Why is this museum different?
This museum evolved from 30 + years of collecting. We now have a good collection of old technology.
Most importantly, next to each item, a thorough history with dates is included. In particular we try
to include important "firsts" from a number of manufacturers. There are not many consumer electronics
museums on the internet. Those that are there are largely specialist in one particular area (e.g. video
or computing). This museum, we think, is unique in that it covers a wide range of vintage consumer
electronics and concentrates on manufacturers first achievements. e.g. first VCR, first laser
player etc. In addition, it is not just a collection of photographs and information. The exhibits
actually exist and once a year a selection are taken to a large exhibition for public display.
If items in the museum are part of our physical collection, we say so (most are). Sometimes photos
of items that are not in our collection are detailed to correctly list important dates and innovations.
These are likely to be items we are actively seeking. We hope this museum contributes to the
historic data resources on the world wide web. The museum continues to grow.
We hope you enjoy browsing the site.
1st attempts at making a domestic video recording system.
Ampex Signature V 1963
The very fist attempt was by Ampex using a 2-inch reel to reel tape recorder in 1963
The Ampex Signature V 1963 The first domestic video recorder.
In 1963 this unit was offered in the Neiman-Marcus catalog for $30,000 It was nine feet long
and weighed 900 pounds. The video portion of the system included the Black & White
reel-to-reel video recorder with TV tuner and automatic timer as well as a home television camera.
The cabinet also housed a complete audio system including an AM/FM tuner, stereo amplifier, record
player, reel-to-reel audio recorder, and stereo loudspeakers. A colour TV was viewable from the
front of the console, while all other components were accessed from the top. The $30,000 price
tag included a personalized plaque and installation by an Ampex service engineer.
If you look at our Ampex CC-452 studio camera
from 1965 you will see how closely it resembles
the camera packaged with the Signature V
1965. The Ampex VR 5003 VTR
We believe this to be the first Ampex 1-inch tape video recorder.
Domestic or profession 1-inch reel to reel video tape recorder (VTR).
The VR 5003 was the international version of the Ampex 5000 (US version).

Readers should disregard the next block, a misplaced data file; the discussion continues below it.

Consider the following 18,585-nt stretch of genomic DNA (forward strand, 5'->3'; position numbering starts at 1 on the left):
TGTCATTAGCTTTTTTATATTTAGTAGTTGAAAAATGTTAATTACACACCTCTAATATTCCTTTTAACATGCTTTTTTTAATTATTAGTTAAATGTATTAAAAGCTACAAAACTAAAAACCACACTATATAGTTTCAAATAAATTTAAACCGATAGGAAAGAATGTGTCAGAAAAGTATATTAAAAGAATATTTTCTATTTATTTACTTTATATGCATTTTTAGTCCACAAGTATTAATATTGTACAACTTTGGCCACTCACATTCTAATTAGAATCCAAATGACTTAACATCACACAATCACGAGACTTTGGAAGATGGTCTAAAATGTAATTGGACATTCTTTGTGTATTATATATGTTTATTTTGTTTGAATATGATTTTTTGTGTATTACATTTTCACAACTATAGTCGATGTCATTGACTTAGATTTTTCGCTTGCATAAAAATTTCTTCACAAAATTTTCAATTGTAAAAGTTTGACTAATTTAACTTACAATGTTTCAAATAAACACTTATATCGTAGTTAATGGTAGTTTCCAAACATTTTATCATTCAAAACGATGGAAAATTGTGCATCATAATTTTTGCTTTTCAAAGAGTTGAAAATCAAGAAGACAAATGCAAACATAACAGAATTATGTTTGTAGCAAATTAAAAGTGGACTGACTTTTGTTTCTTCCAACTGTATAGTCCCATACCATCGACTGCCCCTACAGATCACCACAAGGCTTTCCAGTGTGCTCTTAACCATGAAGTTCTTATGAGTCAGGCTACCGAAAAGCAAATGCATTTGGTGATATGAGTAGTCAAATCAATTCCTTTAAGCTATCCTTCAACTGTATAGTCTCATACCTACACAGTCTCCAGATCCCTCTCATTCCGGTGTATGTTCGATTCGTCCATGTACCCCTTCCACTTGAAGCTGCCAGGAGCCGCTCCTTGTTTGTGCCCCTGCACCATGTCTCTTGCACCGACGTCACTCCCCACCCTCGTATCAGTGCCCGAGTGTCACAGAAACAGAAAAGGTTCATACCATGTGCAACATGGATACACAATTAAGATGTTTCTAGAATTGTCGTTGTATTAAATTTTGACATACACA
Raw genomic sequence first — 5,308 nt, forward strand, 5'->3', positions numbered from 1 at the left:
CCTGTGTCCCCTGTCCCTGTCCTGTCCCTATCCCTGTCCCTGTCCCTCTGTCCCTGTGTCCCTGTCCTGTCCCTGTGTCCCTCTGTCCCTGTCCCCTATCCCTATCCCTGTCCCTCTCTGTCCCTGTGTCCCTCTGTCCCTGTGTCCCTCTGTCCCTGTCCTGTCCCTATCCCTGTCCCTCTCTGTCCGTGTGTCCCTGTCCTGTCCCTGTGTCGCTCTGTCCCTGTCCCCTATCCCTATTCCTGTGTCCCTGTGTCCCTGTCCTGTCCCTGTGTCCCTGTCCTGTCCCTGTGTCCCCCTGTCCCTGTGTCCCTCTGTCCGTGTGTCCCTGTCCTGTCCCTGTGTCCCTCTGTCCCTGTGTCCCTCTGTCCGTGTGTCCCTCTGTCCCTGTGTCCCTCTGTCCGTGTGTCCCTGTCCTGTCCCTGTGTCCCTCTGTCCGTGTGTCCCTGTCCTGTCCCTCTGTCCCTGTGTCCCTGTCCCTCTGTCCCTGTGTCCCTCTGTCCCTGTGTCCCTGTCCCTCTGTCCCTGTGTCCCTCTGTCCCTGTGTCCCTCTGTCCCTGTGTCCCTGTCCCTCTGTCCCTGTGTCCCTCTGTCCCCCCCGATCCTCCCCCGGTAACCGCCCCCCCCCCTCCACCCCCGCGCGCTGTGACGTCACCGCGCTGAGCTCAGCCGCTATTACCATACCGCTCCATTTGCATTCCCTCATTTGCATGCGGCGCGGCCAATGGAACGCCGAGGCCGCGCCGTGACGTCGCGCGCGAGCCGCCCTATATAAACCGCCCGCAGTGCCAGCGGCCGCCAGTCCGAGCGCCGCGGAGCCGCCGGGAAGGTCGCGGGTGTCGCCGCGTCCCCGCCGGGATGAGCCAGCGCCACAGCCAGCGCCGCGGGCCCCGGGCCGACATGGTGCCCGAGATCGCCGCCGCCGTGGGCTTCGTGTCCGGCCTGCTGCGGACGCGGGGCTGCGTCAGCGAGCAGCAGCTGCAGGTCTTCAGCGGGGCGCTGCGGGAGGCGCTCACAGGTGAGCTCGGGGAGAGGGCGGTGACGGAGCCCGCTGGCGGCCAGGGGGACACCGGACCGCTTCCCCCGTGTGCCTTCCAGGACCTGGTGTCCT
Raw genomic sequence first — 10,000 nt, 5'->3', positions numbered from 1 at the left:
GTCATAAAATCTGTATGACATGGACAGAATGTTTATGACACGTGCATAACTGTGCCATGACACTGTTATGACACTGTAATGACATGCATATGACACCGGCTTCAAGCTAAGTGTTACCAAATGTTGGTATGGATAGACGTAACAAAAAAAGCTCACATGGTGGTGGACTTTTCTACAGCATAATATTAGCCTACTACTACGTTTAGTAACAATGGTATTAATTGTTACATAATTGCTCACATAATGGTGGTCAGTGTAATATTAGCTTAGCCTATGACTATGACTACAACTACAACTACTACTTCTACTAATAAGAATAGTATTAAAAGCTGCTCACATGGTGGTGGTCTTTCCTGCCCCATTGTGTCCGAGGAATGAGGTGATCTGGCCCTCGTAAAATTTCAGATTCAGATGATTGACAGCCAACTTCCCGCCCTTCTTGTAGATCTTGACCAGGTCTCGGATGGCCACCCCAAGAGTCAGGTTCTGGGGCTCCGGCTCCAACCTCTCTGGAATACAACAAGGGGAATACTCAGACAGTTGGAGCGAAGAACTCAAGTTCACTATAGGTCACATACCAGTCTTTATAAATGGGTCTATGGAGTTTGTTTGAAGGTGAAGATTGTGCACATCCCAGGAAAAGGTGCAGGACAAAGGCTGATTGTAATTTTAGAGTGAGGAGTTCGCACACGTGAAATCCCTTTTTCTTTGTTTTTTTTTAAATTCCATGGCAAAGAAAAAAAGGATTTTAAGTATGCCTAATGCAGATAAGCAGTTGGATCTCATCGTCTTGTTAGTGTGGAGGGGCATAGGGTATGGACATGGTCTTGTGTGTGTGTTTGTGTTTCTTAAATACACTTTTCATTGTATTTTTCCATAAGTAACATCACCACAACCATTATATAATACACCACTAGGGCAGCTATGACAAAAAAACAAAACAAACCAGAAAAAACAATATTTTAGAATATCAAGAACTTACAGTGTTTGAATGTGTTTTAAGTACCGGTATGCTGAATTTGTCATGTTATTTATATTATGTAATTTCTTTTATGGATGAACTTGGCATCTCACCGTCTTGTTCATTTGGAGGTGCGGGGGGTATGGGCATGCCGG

Ampex was founded in 1944 and incorporated in Califirnia in 1946. In 1947 they introduced their
first audio tape recorder - the model 200A. In 1956 they introduce their first (reel to reel) video
tape recorder - the VR 1000. This was a quadruplex VTR. It was the first production VTR ever sold
(as opposed to earlier prototypes). It was a large floor standing unit on wheels and cost $50,000
The VR 5003 (& 5000) here from 1965 was called a "portable VTR!"
One person could carry it with a little effort. Build quality was very high.
Ampex are still in business today.
1964. Philips EL3400
This is a good contender for the first domestic video recorders as it is a relatively compact
stand alone unit. It still weighed 45 Kg and did not contain a TV tuner or timer which might be
considered essential for the domestic "1st" title. It used 1 inch tape.
We now have a Philips EL3400
We also have a second Philips
reel to reel recorder, the EL- 3402 (using 1/2-inch tape) from 1968
1968. Philips LDL1002
This unit was marketed by Philips as a domestic video recorder and it was sold in relatively
large numbers. It could be considered as the first mass produced domestic video recorder.
It used 1/2 inch reels and the unit was no larger than audio tape recorders from that time.
(It is compact at 43.5cm wide by 36cm deep by 19cm high)
Philips marketing brochures were very definitely aimed at the domestic consumer.
The unit is remarkably light. Indeed it is even lighter than many audio reel to reel
recorders of that time at only 13.55Kg.
It was housed in an attractive wood appearance case to match a domestic setting.
We have a Philips LDL1002
in our museum
1967. Sony CV-2000.
Many web sites and Sony themselves (but you would expect that) claim this to be the
first domestic video recorder. It is a stand alone VTR and used 1/2 inch tape. It is certainly
the first ever 1/2 inch tape domestic video recorder but is it really the first stand alone VTR?
The claim must be considered and compared with the Philips EL3400 in 1964. The CV-2000 was
3 years after the EL3400. The EL3400 used 1-inch tape but was most definitely aimed at the home.
It is interesting to note that Philips do not make a 1st achievement claim but there are strong
arguments that the EL3400 should be considered as the first ever domestic stand alone recorder.
Either way we are delighted to have two Sony CV-2000
in the museum
and what is certain is that it was the first domestic VTR that used the narrower 1/2-inch tape.
1971. Philips N1500
Everyone agrees that this was the fist domestic cassette recorder. Since it also
had a built in TV tuner and a timer perhaps we should also consider it for the overall
title of first domestic, consumer video recorder? The Sony Umatic video cassette system
came out a year earlier in 1970 but was aimed at the professional broadcast market. The
cassettes were large as they used 3/4 inch tape, recorders were large, heavy and very
expensive. There was no domestic marketing. Although the Philips n1500 came out a year
after Umatic and was not the first video cassette recorder, it was the fist domestic
video cassette recorder. We now have two Philips n1500
recorders in our museum
Video History. "Time" magazine 1954